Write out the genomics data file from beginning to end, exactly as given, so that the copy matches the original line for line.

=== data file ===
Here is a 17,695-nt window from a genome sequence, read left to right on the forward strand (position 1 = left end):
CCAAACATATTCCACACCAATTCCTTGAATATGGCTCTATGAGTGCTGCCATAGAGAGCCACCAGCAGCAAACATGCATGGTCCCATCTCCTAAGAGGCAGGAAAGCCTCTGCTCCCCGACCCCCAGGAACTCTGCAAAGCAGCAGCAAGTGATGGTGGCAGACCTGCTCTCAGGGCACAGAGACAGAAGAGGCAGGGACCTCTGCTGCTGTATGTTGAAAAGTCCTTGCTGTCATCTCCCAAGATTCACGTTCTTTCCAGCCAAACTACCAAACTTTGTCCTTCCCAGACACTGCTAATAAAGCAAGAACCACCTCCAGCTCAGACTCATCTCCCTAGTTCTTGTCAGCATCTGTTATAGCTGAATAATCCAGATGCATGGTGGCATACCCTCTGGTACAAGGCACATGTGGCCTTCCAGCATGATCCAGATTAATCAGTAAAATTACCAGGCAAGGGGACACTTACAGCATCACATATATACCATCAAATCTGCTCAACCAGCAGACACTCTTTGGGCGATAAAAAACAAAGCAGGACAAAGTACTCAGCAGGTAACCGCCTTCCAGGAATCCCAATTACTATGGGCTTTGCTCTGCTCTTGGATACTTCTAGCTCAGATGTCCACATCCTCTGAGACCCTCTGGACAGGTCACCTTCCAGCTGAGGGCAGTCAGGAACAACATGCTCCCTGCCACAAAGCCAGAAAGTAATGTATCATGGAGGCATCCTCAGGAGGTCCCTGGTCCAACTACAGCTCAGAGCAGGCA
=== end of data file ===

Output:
Here is a 17,695-nt window from a genome sequence, read left to right on the forward strand (position 1 = left end):
CCAAACATATTCCACACCAATTCCTTGAATATGGCTCTATGAGTGCTGCCATAGAGAGCCACCAGCAGCAAACATGCATGGTCCCATCTCCTAAGAGGCAGGAAAGCCTCTGCTCCCCGACCCCCAGGAACTCTGCAAAGCAGCAGCAAGTGATGGTGGCAGACCTGCTCTCAGGGCACAGAGACAGAAGAGGCAGGGACCTCTGCTGCTGTATGTTGAAAAGTCCTTGCTGTCATCTCCCAAGATTCACGTTCTTTCCAGCCAAACTACCAAACTTTGTCCTTCCCAGACACTGCTAATAAAGCAAGAACCACCTCCAGCTCAGACTCATCTCCCTAGTTCTTGTCAGCATCTGTTATAGCTGAATAATCCAGATGCATGGTGGCATACCCTCTGGTACAAGGCACATGTGGCCTTCCAGCATGATCCAGATTAATCAGTAAAATTACCAGGCAAGGGGACACTTACAGCATCACATATATACCATCAAATCTGCTCAACCAGCAGACACTCTTTGGGCGATAAAAAACAAAGCAGGACAAAGTACTCAGCAGGTAACCGCCTTCCAGGAATCCCAATTACTATGGGCTTTGCTCTGCTCTTGGATACTTCTAGCTCAGATGTCCACATCCTCTGAGACCCTCTGGACAGGTCACCTTCCAGCTGAGGGCAGTCAGGAACAACATGCTCCCTGCCACAAAGCCAGAAAGTAATGTATCATGGAGGCATCCTCAGGAGGTCCCTGGTCCAACTACAGCTCAGAGCAGGCA